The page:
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Old 01-22-2008, 09:15 AM
 
1 posts, read 7,011 times
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My wife and I are having a problem that's driving us crazy! Our house has an "open floorplan" with two story family room that flows into the kitchen. We have a dual climate control (two thermostats...one for upstairs, one for dowstairs). The problem is no matter what how set the thermostats on this time of year...it's always either nice-n-toasty upstairs and cold downstairs...or vice versa. When it's warm upstairs the rooms turn into meatlockers if you close the doors. We're on natural gas (if that matters). ANYONE HAVE ANY ADVICE!?!?!?!?
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Old 01-22-2008, 09:19 AM
 
Location: The 12th State
22,974 posts, read 62,424,025 times
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do you have a fire place with a fire place thermostat downstairs?

Last edited by SunnyKayak; 01-22-2008 at 09:29 AM..
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Old 01-22-2008, 09:30 AM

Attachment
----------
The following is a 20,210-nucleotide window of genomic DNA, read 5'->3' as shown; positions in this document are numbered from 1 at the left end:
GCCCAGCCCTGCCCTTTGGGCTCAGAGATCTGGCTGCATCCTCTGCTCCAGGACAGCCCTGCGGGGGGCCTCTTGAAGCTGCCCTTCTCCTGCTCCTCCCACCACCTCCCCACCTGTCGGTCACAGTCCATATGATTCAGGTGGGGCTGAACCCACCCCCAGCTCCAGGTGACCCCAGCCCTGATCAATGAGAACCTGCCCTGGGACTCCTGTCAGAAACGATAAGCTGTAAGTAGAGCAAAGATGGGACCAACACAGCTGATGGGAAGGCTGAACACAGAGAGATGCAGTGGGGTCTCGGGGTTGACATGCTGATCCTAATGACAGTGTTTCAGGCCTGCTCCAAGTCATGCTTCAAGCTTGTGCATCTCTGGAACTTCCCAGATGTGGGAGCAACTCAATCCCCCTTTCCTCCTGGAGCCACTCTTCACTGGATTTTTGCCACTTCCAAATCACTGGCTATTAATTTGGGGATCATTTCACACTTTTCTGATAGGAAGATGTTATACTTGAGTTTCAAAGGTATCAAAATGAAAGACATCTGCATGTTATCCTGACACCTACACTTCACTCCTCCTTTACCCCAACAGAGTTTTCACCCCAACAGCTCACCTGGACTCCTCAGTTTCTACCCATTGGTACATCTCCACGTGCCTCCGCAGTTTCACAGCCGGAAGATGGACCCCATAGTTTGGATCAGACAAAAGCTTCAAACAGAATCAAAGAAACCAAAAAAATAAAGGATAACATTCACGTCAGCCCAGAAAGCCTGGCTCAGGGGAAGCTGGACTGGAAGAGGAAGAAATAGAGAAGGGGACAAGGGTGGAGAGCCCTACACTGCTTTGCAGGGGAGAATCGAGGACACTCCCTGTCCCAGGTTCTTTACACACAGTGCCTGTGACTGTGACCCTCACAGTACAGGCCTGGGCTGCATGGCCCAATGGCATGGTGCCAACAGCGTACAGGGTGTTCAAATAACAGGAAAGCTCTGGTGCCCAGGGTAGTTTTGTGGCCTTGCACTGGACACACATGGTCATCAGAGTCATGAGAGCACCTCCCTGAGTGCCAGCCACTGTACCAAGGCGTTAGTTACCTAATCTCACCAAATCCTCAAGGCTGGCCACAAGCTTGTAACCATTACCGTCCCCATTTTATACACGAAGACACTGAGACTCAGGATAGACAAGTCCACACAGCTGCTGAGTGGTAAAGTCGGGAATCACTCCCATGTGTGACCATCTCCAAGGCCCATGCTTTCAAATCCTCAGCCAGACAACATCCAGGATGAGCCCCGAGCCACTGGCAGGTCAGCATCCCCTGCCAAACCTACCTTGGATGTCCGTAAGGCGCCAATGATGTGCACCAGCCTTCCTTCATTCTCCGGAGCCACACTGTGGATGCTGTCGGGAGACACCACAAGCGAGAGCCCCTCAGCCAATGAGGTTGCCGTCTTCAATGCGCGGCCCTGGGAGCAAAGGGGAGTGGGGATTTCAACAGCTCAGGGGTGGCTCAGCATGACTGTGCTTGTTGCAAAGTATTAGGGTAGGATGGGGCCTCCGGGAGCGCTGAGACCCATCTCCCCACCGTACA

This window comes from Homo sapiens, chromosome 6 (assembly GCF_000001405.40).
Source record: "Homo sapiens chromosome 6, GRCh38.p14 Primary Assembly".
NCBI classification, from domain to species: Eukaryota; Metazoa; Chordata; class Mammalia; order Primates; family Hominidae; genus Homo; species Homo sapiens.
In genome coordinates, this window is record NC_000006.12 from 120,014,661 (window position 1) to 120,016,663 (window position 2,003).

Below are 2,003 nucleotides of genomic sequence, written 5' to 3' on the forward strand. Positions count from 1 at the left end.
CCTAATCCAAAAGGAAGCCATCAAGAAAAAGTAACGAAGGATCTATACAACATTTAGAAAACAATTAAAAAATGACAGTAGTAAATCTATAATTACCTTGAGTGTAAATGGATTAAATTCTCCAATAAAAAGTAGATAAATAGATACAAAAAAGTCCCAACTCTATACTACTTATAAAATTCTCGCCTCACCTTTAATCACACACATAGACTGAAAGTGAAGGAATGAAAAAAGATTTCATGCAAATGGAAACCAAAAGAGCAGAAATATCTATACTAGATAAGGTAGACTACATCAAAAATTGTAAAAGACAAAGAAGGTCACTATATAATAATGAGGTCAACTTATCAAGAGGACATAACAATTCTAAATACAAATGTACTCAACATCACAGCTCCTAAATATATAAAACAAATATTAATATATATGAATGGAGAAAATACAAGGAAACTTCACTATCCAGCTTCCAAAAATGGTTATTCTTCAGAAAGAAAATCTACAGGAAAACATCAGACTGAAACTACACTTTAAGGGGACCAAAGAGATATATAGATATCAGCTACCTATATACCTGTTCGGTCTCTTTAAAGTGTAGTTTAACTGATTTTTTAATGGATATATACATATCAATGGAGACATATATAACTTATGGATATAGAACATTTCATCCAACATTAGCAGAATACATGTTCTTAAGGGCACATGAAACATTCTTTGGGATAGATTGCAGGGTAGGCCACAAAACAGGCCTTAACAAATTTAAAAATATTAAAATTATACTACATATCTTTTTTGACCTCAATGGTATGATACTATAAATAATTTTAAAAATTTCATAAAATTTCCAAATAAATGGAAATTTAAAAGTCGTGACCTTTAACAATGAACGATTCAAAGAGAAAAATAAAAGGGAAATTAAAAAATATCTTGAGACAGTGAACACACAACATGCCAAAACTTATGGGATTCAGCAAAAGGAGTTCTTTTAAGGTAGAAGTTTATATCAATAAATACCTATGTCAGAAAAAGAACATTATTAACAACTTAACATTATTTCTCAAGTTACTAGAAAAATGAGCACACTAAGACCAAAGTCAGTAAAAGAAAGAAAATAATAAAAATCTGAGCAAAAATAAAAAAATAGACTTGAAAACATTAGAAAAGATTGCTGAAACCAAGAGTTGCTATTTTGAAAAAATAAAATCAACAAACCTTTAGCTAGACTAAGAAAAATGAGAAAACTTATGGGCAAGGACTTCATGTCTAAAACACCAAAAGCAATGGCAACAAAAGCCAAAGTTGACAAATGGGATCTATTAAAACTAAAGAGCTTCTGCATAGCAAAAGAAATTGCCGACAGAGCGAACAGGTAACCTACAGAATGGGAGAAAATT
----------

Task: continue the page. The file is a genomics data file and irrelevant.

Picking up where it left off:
Location: Moon Over Palmettos
5,978 posts, read 18,782,335 times
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the_mack: Are you my neighbor? Our neighbor had the same problem...open family room, 2-story foyer, MBR downstairs so for the most part, first floor thermostat kicks in all the time. Well heat rises, so first floor thermostat never stops going...all the heat rises to the ceiling and onto the thermostat on the hallway of the second floor. Since the 2nd floor thermostat "thinks" its hot, being heated by first floor heat, it never goes on, so 2nd floor bedrooms are ice chests! They asked builder to relocate the 2nd floor thermostat to where it is not going to be "fooled" by the first floor one. They had it moved to inside one of the more frequently used bedrooms. Now every floor is hunky dory! Hope this helps.